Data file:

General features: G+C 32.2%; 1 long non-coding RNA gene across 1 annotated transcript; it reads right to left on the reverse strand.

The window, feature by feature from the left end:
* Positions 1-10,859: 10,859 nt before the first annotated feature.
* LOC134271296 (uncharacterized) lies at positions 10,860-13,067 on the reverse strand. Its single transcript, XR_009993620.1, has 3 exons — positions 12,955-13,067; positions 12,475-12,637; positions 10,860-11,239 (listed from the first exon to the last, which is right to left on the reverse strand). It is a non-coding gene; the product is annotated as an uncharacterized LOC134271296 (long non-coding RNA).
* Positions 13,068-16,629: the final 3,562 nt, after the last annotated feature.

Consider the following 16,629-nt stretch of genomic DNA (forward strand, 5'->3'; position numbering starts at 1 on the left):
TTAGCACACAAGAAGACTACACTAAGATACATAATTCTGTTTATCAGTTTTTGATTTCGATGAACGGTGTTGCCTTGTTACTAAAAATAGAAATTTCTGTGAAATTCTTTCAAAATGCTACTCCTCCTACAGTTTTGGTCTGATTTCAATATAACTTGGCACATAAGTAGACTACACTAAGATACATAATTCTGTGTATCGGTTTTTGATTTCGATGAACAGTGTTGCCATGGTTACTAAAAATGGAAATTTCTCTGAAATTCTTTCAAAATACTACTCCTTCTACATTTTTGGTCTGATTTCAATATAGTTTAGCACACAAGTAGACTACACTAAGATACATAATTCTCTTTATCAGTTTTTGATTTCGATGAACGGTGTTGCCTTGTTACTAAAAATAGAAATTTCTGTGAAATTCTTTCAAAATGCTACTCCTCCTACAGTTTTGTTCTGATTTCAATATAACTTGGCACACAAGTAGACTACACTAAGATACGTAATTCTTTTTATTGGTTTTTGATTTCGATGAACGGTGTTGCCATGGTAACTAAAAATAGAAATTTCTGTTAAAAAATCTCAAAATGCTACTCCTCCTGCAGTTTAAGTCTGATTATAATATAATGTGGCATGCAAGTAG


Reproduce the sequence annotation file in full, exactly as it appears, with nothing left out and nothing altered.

General features: G+C 32.2%; 1 long non-coding RNA gene across 1 annotated transcript; it reads right to left on the reverse strand.

The window, feature by feature from the left end:
* Positions 1-10,859: 10,859 nt before the first annotated feature.
* LOC134271296 (uncharacterized) lies at positions 10,860-13,067 on the reverse strand. Its single transcript, XR_009993620.1, has 3 exons — positions 12,955-13,067; positions 12,475-12,637; positions 10,860-11,239 (listed from the first exon to the last, which is right to left on the reverse strand). It is a non-coding gene; the product is annotated as an uncharacterized LOC134271296 (long non-coding RNA).
* Positions 13,068-16,629: the final 3,562 nt, after the last annotated feature.

Consider the following 16,629-nt stretch of genomic DNA (forward strand, 5'->3'; position numbering starts at 1 on the left):
TTAGCACACAAGAAGACTACACTAAGATACATAATTCTGTTTATCAGTTTTTGATTTCGATGAACGGTGTTGCCTTGTTACTAAAAATAGAAATTTCTGTGAAATTCTTTCAAAATGCTACTCCTCCTACAGTTTTGGTCTGATTTCAATATAACTTGGCACATAAGTAGACTACACTAAGATACATAATTCTGTGTATCGGTTTTTGATTTCGATGAACAGTGTTGCCATGGTTACTAAAAATGGAAATTTCTCTGAAATTCTTTCAAAATACTACTCCTTCTACATTTTTGGTCTGATTTCAATATAGTTTAGCACACAAGTAGACTACACTAAGATACATAATTCTCTTTATCAGTTTTTGATTTCGATGAACGGTGTTGCCTTGTTACTAAAAATAGAAATTTCTGTGAAATTCTTTCAAAATGCTACTCCTCCTACAGTTTTGTTCTGATTTCAATATAACTTGGCACACAAGTAGACTACACTAAGATACGTAATTCTTTTTATTGGTTTTTGATTTCGATGAACGGTGTTGCCATGGTAACTAAAAATAGAAATTTCTGTTAAAAAATCTCAAAATGCTACTCCTCCTGCAGTTTAAGTCTGATTATAATATAATGTGGCATGCAAGTAG